getting out that if you the idea for reciprocity was that you have all agreed
to use the same standards all agreed to use the same rules all across the
although across the Member States if you make it so that well except each state
can make different rules on top of that we’re back to where we were prior to
that and then we don’t really have reciprocity okay Jodi do you have okay
so Julian I just want to ask do any of us represent institutions that have a
large distance ed population and are not Sara members any of us if we have large
distance ed populations and we’re not Sara like from an institutional
perspective I know well non-degree non degree-granting are
not eligible for Sara so if you’re a non decree granting institution and distance
ed participating in title 4 you go to all 50 states right now yeah reciprocity
is only at degree granting levels you can be a degree granting institution
with non degree programs and be part of Sara but you know this has been brought
to me as a matter for any non degree seeking this distance ed program you
know certificates and diplomas they have to work with all states at whatever the
typically the career technical division of the state regard I just think it’s
may be an important voice sorry it’s maybe it’s an important voice that isn’t
represented around this table because I think those of us with those of us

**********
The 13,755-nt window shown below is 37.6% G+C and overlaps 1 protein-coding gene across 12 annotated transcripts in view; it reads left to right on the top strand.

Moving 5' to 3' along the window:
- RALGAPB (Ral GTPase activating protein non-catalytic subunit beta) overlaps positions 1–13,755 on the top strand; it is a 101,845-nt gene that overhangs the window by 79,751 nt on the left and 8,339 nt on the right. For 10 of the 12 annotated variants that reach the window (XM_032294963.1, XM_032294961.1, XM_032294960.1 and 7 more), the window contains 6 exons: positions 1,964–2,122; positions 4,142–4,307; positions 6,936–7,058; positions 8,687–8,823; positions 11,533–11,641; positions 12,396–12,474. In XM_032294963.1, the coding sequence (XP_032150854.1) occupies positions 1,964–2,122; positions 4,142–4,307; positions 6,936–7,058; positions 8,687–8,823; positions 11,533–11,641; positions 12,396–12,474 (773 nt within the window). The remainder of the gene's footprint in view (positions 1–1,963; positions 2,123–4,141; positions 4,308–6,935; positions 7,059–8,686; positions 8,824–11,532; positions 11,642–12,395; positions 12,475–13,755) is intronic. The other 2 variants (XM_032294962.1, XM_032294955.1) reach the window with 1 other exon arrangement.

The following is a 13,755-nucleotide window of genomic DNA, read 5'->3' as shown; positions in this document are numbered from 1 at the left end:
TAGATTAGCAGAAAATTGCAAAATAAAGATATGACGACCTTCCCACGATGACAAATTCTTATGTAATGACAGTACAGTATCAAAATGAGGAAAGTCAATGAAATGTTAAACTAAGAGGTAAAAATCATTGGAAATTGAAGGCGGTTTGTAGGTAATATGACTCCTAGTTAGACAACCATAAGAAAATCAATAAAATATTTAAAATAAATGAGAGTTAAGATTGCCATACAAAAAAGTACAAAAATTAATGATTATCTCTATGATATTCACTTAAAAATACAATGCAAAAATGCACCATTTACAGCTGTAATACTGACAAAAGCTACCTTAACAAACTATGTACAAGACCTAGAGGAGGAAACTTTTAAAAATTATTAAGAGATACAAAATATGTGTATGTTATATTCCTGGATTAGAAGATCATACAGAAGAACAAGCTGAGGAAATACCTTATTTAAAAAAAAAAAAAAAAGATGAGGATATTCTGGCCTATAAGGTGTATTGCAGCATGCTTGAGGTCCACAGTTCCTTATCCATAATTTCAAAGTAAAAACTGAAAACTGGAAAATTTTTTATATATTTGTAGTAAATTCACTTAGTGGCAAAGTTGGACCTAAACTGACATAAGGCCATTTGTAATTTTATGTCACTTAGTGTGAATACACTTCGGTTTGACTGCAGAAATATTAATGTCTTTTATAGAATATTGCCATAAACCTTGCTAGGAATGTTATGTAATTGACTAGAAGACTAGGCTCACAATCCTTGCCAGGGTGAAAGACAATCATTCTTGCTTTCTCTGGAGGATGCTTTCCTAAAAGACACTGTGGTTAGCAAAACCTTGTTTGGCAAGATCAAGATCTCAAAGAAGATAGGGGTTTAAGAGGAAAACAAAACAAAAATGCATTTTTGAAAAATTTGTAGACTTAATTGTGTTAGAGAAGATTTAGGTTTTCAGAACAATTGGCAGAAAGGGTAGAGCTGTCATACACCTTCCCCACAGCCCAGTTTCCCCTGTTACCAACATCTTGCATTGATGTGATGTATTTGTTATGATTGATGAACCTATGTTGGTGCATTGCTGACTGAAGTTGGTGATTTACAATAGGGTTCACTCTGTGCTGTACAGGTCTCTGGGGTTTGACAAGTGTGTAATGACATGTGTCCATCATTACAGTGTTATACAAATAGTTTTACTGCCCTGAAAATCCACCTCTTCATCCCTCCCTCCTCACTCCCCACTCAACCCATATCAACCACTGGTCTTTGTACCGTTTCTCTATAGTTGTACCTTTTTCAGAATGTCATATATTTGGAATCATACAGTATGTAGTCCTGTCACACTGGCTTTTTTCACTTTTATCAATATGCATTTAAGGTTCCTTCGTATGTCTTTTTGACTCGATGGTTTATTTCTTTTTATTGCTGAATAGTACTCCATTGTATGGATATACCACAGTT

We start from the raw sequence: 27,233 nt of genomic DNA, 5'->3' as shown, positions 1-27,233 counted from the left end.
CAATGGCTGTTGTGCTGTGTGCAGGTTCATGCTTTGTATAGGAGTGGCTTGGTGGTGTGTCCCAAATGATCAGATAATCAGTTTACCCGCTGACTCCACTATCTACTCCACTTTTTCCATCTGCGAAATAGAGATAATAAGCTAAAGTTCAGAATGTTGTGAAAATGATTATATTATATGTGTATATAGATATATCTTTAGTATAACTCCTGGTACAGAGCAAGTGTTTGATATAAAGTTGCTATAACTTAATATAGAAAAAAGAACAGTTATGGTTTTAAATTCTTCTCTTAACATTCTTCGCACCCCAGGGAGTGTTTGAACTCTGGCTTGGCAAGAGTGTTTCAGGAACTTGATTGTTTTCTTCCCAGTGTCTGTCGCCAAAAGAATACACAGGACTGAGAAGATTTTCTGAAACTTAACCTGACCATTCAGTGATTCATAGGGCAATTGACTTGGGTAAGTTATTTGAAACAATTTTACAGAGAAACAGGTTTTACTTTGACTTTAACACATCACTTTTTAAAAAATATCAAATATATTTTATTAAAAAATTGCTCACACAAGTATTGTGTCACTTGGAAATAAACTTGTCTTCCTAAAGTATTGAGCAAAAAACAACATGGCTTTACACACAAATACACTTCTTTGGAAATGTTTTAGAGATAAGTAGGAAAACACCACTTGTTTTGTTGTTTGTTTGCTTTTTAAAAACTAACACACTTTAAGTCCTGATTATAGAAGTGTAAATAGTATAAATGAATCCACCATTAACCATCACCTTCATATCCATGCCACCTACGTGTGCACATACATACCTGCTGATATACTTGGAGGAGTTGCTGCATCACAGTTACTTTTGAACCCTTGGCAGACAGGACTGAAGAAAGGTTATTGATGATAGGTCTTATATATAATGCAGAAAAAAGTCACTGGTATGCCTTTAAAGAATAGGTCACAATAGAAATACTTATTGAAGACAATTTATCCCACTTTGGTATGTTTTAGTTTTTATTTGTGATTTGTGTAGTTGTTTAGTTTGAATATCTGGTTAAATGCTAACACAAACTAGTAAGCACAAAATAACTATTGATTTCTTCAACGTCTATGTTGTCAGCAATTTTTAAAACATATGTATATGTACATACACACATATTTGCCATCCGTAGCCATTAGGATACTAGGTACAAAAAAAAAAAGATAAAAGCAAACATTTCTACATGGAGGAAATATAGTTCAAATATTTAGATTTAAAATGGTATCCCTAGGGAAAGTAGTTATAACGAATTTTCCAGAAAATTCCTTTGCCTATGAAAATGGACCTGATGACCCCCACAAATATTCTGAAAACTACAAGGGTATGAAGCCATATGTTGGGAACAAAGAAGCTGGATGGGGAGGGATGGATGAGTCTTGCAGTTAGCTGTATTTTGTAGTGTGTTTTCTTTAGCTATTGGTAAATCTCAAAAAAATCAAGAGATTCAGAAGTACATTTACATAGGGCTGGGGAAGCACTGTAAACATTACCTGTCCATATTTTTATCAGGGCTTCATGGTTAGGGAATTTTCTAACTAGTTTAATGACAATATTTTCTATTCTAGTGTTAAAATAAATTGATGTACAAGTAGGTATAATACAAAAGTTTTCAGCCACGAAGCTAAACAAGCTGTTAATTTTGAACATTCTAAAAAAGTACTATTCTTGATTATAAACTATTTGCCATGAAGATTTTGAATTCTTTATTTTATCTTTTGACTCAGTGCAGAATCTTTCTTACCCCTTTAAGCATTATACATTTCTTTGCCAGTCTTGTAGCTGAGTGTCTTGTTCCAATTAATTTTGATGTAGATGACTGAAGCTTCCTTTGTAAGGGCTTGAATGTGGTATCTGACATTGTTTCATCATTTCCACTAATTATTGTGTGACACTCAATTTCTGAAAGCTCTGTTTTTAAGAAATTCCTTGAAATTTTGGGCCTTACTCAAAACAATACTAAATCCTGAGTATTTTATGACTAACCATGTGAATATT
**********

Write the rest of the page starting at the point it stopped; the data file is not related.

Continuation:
seated here from institutions that have large online populations I think are all
Sarah members so I don’t know I know in the committee in the larger committee
protocols there’s an opportunity for the subcommittee to bring in I think it’s
called an expert to join the subcommittee and I guess I would just
propose for the next that we think about bringing in an
institutional representative on this topic who can speak from a non sera
perspective because I just feel like I’m not super equipped to be able to
represent entirely accurately that perspective since we’re sera members so
I don’t know if people have thoughts on that but we’ll take that suggestion back sure just speaking from Iowa and Denise
I think this goes to your question our state AG and the New York State AG were
very concerned about what they call dumbing down the requirements from
student consumer protection to general consumer protection and this came to